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Hamlet Summary and Analysis of Act 1

Scene 1
The play opens during a bitterly cold night watch outside of the royal Danish palace. There is a
changing of the guards:Bernardo replaces Francisco. Soon two more characters
arrive,Horatio and Marcellus. We learn that Bernardo and Marcellus, two soldiers, have
witnessed an extraordinary sight on both of the previous nights watches: the ghost of the former
King of Denmark, Old Hamlet, has appeared before them in full armor. On this third night,
theyve welcomed Horatio, a scholar and a skeptic who has just arrived in Denmark, to verify
their ghost sighting. Horatio initially expresses doubt that the ghost will appear. Suddenly, it
does. The two soldiers charge Horatio to speak to the ghost but he does not. The ghost disappears
just as suddenly as it arrived.
Soon after the ghosts disappearance, Marcellus asks the other two why there has been such a
massive mobilization of Danish war forces recently. Horatio answers, saying that the Danish
army is preparing for a possible invasion by Fortinbras, Prince of Norway. We learn that
Fortinbras father (also named Fortinbras), was killed many years before in single combat with
Old Hamlet, the now-deceased king whose ghost we have just seen. Now that Old Hamlet has
died, presumably weakening the Danes, there is a rumor that Fortinbras plans to invade Denmark
and claim that lands that were forfeit after his fathers death.
After Horatio has finished explaining this political backstory, the ghost of Old Hamlet appears
once more. This time Horatio does try to speak to the ghost. When the ghost remains silent,
Horatio tells Marcellus and Bernardo to try to detain it; they strike at the ghost with their spears
but jab only air. A rooster crows just as the ghost appears ready to reply to Horatio at last. This
sound startles the ghost away. Horatio decides to tell Prince Hamlet, Old Hamlets son, about the
apparition, and the others agree.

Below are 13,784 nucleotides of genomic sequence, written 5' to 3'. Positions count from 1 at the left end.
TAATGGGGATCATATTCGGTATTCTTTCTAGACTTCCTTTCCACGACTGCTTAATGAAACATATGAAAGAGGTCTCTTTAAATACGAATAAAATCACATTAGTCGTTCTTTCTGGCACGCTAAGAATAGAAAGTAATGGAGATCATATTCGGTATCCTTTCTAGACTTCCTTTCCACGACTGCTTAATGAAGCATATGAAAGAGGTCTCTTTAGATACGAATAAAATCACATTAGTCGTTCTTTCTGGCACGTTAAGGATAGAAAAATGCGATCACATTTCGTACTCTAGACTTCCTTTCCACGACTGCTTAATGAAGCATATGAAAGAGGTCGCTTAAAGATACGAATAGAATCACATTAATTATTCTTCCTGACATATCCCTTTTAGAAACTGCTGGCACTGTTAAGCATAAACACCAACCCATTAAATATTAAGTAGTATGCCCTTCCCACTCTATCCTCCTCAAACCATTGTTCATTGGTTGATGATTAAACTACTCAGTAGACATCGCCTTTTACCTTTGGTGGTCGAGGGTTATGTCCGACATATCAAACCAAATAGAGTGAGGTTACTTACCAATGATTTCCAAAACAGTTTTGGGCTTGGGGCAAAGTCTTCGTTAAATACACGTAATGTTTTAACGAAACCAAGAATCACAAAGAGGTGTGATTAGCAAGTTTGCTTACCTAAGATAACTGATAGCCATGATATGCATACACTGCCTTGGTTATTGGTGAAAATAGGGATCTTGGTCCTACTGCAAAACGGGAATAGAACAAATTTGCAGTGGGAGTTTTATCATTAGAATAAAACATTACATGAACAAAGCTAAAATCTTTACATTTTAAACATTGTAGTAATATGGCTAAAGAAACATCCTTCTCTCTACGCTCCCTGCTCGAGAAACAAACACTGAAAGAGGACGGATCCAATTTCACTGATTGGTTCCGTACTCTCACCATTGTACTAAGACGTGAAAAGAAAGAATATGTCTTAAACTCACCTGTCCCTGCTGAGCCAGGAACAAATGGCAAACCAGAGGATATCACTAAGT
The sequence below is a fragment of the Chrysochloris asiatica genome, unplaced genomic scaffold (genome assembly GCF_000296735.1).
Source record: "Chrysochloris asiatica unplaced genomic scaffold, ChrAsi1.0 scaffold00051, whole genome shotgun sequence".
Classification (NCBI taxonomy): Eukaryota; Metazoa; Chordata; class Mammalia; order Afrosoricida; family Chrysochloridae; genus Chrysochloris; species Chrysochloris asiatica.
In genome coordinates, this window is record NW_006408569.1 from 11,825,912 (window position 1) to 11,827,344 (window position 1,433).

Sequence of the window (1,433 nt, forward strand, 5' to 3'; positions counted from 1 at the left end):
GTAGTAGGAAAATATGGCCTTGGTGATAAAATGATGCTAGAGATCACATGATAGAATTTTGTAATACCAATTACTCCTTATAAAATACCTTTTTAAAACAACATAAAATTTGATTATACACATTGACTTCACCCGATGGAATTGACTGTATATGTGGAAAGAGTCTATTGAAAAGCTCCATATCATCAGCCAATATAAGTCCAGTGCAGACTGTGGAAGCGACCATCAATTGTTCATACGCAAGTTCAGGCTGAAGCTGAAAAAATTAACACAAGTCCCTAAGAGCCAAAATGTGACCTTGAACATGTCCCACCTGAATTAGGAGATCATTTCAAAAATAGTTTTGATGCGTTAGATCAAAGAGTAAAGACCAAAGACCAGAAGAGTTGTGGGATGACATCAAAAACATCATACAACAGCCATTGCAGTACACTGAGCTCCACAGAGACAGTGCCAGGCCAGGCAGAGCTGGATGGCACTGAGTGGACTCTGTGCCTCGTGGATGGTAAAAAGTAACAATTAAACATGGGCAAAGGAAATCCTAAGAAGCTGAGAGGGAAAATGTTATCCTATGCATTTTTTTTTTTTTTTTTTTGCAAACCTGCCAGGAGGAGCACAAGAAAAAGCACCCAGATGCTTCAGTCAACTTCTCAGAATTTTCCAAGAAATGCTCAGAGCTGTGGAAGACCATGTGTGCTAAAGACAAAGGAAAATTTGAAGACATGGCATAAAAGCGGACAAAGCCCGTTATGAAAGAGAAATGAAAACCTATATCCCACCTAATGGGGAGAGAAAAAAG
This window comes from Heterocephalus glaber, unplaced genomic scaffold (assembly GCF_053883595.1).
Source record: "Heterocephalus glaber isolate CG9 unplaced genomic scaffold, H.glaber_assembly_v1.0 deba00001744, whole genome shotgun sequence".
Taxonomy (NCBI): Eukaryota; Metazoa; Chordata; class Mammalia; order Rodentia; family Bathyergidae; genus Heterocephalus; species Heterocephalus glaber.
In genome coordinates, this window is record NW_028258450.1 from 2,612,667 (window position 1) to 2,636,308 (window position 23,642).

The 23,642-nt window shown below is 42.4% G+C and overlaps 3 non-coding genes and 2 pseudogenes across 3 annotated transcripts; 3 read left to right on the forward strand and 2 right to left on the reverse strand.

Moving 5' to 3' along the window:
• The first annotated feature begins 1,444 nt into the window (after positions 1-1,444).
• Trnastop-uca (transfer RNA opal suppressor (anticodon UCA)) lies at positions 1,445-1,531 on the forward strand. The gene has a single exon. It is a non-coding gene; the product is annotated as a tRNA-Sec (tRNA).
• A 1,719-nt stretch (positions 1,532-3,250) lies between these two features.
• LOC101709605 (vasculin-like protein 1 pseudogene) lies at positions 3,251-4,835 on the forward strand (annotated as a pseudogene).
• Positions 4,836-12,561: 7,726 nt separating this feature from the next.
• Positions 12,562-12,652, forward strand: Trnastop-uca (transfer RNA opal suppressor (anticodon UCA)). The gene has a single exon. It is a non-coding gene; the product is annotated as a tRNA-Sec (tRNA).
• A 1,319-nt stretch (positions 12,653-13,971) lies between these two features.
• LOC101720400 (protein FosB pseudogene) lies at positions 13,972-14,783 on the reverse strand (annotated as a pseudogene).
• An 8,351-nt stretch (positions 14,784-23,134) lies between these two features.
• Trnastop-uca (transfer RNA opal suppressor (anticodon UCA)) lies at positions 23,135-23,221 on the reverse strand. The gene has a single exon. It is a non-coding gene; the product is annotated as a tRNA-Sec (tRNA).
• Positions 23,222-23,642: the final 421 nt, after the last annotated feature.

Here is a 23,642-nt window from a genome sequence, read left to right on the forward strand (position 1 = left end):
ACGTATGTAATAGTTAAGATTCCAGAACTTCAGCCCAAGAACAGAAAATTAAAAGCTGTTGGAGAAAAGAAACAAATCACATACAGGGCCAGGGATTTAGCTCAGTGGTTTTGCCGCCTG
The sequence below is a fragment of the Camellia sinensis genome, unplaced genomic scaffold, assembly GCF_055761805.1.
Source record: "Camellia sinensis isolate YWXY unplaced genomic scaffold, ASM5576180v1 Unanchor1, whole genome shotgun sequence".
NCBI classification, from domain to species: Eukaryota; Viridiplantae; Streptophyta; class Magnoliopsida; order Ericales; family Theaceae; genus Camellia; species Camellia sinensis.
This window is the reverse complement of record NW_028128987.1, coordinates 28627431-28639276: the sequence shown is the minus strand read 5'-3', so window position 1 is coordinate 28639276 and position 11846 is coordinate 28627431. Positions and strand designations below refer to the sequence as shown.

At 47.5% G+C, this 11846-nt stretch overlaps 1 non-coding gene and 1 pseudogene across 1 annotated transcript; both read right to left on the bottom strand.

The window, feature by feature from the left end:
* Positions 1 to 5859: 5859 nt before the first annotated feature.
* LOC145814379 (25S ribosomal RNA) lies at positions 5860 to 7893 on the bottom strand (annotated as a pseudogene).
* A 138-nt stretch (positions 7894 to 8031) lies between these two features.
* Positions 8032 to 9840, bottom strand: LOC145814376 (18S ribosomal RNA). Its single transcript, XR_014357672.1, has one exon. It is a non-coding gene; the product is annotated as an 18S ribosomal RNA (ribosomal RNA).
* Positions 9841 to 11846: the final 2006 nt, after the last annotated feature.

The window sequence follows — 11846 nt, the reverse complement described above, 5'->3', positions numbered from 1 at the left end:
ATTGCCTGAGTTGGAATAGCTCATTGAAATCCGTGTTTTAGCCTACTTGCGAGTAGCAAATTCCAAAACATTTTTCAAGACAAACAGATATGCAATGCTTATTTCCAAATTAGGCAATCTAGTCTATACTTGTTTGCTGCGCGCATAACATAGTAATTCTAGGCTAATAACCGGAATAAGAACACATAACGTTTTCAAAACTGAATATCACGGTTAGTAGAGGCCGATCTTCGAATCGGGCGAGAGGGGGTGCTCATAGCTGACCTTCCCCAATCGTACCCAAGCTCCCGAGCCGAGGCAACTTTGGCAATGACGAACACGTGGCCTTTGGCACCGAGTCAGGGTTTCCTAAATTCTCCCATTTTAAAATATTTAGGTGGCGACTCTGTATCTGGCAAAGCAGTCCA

Scene 2
This scene begins at the court of Claudius and Gertrude, the King and Queen of Denmark. They
have just been married. This marriage has followed quickly after the death of the former King of
Denmark, Old Hamlet, Claudius brother. Claudius addresses the quickness of the marriage,
representing himself as in mourning for a lost brother even as he is joyful for a new wife, his
one-time sister. Claudius also addresses the question of the young Fortinbras proposed invasion.
He says that he has spoken to Fortinbras uncle, the King of Norway, who has made Fortinbras
promise to halt any plans to invade Denmark. Claudius sends Cornelius and Voltemand, two
courtiers, to Norway to settle this business. Finally, Claudius turns to Laertes, the son of his
trusted counselor, Polonius. Laertes expresses a wish to return to France and Claudius grants

At this point, Prince Hamlet, who has been standing apart from the kings audience this whole
time, speaks the first of his many lines. Claudius asks Hamlet why he is still so gloomy. Hamlets
replies are evasive, cynical, and punning. He declares that his grief upon losing his father still
deeply affects him. Claudius goes into a speech about the unnaturalness of prolonged grief; to
lose ones father is painful but common, he says, and Hamlet should accept this as natures
course. He expresses a wish that Hamlet remain with them in Denmark instead of returning to
Wittenberg, where he is a student, and when Gertrude seconds this wish, Hamlet agrees. The
king, queen, and all their retinue then exit the stage, leaving Hamlet alone.
In his first soliloquy, Hamlet expresses the depths of his melancholy and his disgust at his
mothers hastily marrying Claudius after the death of his father. He declares his father to be
many times Claudius superior as a man. After this soliloquy, Horatio, Marcellus and Bernardo
enter. At first, Hamlet is too aggrieved to recognize Horatio, his old school friend, but finally he
welcomes Horatio warmly. After chatting about the state, Horatio tells Hamlet that he has seen